By Alan Dymock
IN THE aftermath of the 6 Nations and with time running out we are all confronted with the starkest of choices: who are our Lions?
An obvious point of conjecture, there were at least some standouts in recents weeks. So in the interest of making clear what Warren Gatland, Graham Rowntree, Rob Howley and Andy Farrell face before the squad announcement on April 30, Rugby World will sift through the runners and riders in each key position.
So it comes to the second-rows, the boys in the boiler house making those meaty props look good and leaping skywards for their supper so the backs can play about for a bit. They are a misunderstood bunch, the locks, free to be praised for their grit but dropped because someone else has a few inches on them.
Much like the case of Andrew Coombs, who at the start of the Six Nations was being touted as a Lions bolter. Then he was replaced, with a less than golden handshake by Alun Wyn Jones who is now nailed on to tour, and potentially as captain? Well the man himself would never be drawn into a discussion, but his credentials are sure-footed while he takes a back seat on the media front. Alongside him for region and country, is Ian Evans, ‘the most naturally gifted athlete ever to come out of Aberdare’, in his own humble words. Evans had a sterling Six Nations and still has the motivation of reaching the play-offs, making it back-to-back victories in the Pro 12.
The Ospreys pair made easy work of the lineout, a place which has been somewhat of a lottery during the Championship. The funny thing about this is that on the back of such an instant impression and sound displays, they will not be competing in Europe, while the three most impressive lineout performers of the Six Nations, Donnacha Ryan, Geoff Parling and Jim Hamilton will all be in knockout games in the coming days with Munster, Leicester Tigers and Gloucester respectively.
All three are in the mix, but herein lies the problem. With the second-rows so much depends on performance right up to the last weekend.
The set piece is a point where not only attack matters, but against-the-head counter attack, too. Gatland needs to know that he has personnel who will not wither without the ball, and so he needs to know that the seasoned battler like Hamilton could keep his head and perform when tired and up against it, and he needs to know that the likes of Ryan and the excellent Parling will rise to the occasion.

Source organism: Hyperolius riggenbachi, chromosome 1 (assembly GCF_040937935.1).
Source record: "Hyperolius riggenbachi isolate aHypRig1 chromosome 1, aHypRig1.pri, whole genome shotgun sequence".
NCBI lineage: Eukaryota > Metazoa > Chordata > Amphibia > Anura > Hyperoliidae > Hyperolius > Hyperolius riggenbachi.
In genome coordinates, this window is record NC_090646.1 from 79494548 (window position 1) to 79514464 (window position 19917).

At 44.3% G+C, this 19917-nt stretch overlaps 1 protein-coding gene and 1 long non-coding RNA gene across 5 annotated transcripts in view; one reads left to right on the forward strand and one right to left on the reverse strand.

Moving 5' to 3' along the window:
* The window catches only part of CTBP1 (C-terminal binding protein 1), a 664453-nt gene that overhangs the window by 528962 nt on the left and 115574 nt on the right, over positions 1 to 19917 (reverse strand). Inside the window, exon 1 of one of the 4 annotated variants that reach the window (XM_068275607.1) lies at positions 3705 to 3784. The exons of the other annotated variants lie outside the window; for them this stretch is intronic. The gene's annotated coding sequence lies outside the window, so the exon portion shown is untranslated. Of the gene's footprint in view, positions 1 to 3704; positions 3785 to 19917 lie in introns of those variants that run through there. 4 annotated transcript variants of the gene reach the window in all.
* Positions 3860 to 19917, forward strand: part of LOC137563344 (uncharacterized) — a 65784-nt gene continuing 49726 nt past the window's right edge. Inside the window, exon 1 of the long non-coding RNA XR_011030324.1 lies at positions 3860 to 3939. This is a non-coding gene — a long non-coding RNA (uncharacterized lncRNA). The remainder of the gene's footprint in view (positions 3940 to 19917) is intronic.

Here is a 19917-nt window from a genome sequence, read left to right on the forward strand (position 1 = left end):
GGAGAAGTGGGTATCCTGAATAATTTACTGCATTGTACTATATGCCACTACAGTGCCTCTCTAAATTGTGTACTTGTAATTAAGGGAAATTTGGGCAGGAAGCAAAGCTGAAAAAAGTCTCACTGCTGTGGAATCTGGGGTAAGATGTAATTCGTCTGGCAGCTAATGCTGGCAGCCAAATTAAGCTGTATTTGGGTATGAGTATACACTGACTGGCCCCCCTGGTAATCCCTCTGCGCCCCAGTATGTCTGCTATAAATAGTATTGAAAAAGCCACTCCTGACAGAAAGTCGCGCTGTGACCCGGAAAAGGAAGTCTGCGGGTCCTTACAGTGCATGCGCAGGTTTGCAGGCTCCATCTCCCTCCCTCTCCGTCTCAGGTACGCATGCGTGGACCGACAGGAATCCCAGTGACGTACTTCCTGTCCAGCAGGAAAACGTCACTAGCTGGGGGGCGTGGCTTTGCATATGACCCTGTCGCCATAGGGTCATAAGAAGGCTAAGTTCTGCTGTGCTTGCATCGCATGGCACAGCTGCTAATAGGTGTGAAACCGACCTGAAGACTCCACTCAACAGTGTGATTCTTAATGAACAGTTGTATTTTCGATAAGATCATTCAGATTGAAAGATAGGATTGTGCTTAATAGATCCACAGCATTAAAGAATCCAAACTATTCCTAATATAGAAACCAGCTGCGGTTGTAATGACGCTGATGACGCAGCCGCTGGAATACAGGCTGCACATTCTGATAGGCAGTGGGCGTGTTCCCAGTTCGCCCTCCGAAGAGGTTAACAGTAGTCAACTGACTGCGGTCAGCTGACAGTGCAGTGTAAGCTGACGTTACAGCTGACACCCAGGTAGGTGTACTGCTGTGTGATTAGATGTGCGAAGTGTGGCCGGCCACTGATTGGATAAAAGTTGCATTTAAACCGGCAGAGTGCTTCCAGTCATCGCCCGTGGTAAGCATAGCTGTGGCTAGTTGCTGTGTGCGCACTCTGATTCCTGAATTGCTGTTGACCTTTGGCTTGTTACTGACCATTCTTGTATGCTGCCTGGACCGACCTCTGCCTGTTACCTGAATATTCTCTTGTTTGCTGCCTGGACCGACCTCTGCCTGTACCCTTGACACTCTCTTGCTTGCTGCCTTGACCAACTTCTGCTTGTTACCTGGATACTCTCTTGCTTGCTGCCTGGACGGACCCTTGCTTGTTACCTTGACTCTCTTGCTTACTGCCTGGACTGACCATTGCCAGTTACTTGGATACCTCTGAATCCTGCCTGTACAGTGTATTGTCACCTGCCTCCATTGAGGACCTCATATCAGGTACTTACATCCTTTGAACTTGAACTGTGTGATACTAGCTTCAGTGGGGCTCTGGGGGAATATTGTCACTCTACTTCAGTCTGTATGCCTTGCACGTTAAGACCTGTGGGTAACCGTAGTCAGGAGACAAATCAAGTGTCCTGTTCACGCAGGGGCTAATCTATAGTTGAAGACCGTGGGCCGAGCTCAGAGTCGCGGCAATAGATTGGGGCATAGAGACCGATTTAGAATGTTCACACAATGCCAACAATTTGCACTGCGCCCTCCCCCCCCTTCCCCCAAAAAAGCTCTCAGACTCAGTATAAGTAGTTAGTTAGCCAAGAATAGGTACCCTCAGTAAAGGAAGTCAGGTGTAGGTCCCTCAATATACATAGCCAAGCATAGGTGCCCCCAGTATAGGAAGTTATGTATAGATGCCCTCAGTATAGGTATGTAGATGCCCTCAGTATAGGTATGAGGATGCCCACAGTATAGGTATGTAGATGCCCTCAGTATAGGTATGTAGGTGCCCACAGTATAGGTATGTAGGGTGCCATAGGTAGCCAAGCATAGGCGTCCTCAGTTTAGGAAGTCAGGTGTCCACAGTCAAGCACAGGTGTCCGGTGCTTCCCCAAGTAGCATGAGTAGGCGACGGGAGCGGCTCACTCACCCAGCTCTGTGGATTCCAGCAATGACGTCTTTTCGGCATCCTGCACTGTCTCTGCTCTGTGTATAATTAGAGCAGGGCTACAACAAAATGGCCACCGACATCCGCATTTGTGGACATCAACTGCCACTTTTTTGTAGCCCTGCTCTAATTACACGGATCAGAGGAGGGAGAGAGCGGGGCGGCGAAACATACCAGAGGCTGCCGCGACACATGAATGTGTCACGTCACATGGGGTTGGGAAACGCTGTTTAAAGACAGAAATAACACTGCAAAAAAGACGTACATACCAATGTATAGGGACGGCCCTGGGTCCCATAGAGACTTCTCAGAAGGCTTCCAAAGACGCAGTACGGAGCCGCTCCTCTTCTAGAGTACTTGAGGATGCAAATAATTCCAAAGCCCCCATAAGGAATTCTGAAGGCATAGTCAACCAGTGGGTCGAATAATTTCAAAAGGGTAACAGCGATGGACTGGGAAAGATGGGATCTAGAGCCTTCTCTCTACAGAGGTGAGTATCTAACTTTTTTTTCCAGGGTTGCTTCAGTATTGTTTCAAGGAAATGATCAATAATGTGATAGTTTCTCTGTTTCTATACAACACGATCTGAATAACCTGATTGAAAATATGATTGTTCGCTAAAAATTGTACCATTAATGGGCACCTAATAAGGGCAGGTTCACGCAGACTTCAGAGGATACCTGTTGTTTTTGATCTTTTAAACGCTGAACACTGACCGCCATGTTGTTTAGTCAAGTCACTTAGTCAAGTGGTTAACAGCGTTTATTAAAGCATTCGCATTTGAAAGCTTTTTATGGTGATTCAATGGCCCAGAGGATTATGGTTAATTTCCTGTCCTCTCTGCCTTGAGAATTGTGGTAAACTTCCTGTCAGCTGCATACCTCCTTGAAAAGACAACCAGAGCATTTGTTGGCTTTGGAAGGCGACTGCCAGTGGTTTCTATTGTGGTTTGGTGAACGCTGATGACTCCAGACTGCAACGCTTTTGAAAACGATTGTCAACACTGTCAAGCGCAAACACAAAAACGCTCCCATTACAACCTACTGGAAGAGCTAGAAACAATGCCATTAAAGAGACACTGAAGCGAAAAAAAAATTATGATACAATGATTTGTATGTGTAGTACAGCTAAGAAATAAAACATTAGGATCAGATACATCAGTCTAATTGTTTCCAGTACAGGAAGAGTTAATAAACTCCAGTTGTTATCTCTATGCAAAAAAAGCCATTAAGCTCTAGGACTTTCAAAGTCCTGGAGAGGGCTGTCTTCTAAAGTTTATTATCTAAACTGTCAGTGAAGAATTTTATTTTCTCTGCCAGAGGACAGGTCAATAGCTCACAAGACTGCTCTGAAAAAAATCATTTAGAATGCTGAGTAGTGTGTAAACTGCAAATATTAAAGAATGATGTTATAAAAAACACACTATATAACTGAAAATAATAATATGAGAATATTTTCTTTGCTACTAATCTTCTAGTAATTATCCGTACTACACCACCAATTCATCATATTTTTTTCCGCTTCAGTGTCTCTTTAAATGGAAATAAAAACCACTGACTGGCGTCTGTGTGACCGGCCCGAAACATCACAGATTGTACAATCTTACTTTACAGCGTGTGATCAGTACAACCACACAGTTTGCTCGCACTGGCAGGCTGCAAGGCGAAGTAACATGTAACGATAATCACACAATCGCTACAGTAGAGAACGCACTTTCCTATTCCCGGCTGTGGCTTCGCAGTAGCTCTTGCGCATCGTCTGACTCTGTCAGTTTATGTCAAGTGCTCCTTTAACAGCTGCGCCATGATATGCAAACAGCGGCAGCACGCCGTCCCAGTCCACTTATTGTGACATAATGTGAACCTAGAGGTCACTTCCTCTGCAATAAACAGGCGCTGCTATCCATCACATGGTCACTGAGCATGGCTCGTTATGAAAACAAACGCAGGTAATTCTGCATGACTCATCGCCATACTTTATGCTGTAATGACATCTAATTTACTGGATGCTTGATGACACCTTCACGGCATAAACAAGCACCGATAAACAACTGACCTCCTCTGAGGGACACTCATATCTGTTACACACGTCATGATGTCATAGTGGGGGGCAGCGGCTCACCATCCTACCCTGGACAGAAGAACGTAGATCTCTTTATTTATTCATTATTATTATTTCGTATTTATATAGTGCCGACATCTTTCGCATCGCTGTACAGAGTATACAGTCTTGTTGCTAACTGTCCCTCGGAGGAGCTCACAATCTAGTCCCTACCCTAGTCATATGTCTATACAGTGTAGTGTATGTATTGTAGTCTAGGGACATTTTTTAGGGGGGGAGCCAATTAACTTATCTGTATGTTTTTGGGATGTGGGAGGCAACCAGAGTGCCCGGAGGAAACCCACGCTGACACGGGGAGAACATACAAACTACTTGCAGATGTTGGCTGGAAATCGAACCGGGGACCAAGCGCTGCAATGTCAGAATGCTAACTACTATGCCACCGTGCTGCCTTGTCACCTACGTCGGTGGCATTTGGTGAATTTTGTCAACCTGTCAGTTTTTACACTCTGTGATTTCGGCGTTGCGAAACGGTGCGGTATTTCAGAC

For this reason Joe Launchbury must sparkle in the Amlin Cup against Leinster. He needs to show he can continue to rise, particularly after being overawed at the Millenium Stadium in the 6 Nations decider. He then needs to continue improving in the Aviva Premiership. Gatland needs to know he can continue coping because he will not pick simply because of a bright and loud flash in a very big pan.
This is where faith comes in. It is tough to put your trust in someone’s hands. Richie Gray could keep chugging at a high level, but he is hamstrung. For all his shaggy-haired brio around the paddock, crocked, he falls back into the ranks with the other youngsters that need a punt taken on them.
So the talk turns to people you can trust when up against it, and you can turn to two immovable objects from yesteryear, Paul O’Connell and Nathan Hines.
With all the empty talk of Lions legacy and the future of the home nations chucked away like a hissing cat in a wheelie bin, a Lions tour is judged by whether it was successful. O’Connell and Hines are uglier and meaner than they would openly admit, and that’s a good thing, which is why they are asked to absorb the thumps and shepherd others into play. Gatland has to decide whether those unknown quantities that he cannot ignore need some shepherding.
Either way, the selectors need to show the faith, be it in the old, or the new.